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Measure Description

The focus of the nonresidential grid integration CASE Report is to adjust the demand response control requirements so buildings that comply with Title 24, Part 6 are more likely to use their controls to participate in demand response events, including pricing events. This will help ensure that newly constructed nonresidential buildings are contributing to grid reliability in a positive way, which is critical as California aims to achieve its renewable portfolio goals.

Demand Responsive Lighting Systems

This measure reevaluates the cost-effectiveness threshold of requiring automated demand responsive controls on nonresidential indoor lighting loads. In the 2019 Title 24, Part 6 Standards, demand responsive lighting is a mandatory requirement that impacts all nonresidential facilities, except spaces where health and safety statue, ordinances, or regulations do not permit the lighting to be reduced, such as hospitals or other healthcare applications. All new construction facilities greater than 10,000 square feet, excluding spaces that have an LPD less than or equal to 0.5 watts per square foot and are subject to the aforementioned safety statues, must install demand responsive controls. This submeasure proposes to replace the 10,000 square foot thresholds with a cost-effective wattage threshold to better capture the demand responsive savings of nonresidential facilities. Alterations and additions are subject to the same thresholds but include additional exemptions, as listed in 2019 Title 24, Part 6 Section 141.0 (b)2.I.iii.c., that would not be changed.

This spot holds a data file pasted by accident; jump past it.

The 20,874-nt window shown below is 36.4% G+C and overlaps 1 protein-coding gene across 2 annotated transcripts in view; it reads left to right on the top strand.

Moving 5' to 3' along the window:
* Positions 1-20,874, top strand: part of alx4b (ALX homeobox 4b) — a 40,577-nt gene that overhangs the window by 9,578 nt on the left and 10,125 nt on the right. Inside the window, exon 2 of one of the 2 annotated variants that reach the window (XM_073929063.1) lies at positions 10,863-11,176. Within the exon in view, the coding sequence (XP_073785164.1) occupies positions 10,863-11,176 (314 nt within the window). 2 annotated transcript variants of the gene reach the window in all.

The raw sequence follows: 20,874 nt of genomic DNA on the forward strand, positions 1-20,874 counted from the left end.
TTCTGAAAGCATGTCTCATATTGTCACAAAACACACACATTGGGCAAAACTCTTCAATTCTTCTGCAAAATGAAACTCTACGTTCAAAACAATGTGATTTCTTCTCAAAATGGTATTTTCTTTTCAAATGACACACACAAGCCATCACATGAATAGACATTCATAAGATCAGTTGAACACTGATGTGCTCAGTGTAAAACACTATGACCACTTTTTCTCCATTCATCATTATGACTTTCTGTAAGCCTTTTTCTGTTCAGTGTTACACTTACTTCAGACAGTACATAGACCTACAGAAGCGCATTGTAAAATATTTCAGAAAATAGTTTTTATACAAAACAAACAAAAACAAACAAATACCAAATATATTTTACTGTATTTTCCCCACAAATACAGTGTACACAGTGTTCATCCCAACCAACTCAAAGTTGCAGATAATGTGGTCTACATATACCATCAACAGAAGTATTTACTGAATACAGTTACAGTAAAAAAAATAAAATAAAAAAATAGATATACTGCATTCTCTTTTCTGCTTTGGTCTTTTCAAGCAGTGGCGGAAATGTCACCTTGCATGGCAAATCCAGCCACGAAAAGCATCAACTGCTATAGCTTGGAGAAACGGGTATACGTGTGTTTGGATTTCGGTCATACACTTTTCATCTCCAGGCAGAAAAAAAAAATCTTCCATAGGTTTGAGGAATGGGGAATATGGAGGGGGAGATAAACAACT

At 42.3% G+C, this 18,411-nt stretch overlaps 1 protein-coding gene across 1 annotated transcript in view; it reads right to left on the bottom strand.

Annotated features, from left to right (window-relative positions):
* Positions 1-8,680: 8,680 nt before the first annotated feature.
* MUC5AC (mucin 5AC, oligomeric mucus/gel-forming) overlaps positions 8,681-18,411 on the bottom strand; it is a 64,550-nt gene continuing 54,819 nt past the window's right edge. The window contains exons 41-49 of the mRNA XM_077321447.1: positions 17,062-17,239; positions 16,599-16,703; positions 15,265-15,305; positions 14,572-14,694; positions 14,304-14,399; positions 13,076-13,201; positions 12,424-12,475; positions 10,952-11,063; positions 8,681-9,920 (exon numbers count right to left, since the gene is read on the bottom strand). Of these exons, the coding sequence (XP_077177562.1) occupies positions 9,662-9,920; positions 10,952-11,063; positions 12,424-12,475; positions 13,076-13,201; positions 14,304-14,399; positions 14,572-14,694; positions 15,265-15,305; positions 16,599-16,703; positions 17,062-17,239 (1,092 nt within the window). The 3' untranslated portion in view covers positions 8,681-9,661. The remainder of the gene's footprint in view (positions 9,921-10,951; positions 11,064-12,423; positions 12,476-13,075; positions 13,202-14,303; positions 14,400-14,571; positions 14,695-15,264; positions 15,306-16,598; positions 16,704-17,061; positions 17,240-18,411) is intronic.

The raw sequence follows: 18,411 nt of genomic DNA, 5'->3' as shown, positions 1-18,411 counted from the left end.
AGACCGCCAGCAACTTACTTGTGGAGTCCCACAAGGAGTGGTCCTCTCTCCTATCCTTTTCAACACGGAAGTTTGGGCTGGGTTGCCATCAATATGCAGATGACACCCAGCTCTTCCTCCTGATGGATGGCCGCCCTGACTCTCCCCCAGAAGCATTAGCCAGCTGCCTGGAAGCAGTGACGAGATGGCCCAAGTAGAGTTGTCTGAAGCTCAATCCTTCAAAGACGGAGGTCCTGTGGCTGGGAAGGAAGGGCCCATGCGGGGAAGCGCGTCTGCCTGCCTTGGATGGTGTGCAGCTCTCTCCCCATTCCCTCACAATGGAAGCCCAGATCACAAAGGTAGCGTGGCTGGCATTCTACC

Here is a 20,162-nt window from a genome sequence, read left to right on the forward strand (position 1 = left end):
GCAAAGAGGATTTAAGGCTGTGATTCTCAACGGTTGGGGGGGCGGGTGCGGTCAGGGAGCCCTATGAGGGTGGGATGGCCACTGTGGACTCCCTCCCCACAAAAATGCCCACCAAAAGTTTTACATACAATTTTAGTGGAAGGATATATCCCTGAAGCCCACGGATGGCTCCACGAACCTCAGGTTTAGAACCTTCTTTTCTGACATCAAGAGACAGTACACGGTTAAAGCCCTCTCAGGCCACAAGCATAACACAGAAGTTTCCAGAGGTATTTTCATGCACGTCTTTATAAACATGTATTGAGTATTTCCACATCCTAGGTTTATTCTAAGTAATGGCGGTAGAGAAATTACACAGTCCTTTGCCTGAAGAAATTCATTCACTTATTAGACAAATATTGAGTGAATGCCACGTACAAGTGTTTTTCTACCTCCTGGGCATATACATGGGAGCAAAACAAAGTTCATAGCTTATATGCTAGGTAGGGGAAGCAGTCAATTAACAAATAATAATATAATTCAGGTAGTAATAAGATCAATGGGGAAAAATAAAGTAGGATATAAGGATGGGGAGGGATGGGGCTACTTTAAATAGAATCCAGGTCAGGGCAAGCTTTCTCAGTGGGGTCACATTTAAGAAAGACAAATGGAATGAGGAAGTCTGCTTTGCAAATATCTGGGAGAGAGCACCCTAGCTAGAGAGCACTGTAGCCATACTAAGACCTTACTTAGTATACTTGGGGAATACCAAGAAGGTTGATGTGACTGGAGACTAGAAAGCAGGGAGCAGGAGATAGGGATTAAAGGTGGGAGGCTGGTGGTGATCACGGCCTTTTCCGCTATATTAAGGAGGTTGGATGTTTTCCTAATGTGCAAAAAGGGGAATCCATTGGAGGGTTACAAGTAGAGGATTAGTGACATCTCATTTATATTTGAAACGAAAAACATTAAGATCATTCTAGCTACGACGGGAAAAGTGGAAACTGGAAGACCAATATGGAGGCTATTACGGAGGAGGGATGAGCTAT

The proposed measure would change the language in Section 110.12(c) Demand Responsive Lighting Controls. Adjusting the exemption language based on the results of the cost-effectiveness analysis which would replace the 10,000 square foot delineation with a cost effective total designed wattage and tie the current 0.5 watts per square foot delineation with the 0.5 watts per square foot exemption of the multi-level lighting controls in Section 130.1(b).  

Total designed wattage, as defined in the Section 140.6(a) of Title 24, Part 6, was chosen to replace square footage as the primary demand responsive threshold as this metric more effectively captures the direct saving potential of demand responsive lighting. While square footage has historically been the exemption of choice, this shift would allow a more direct relationship between the exemption and the cost effectiveness of the measure.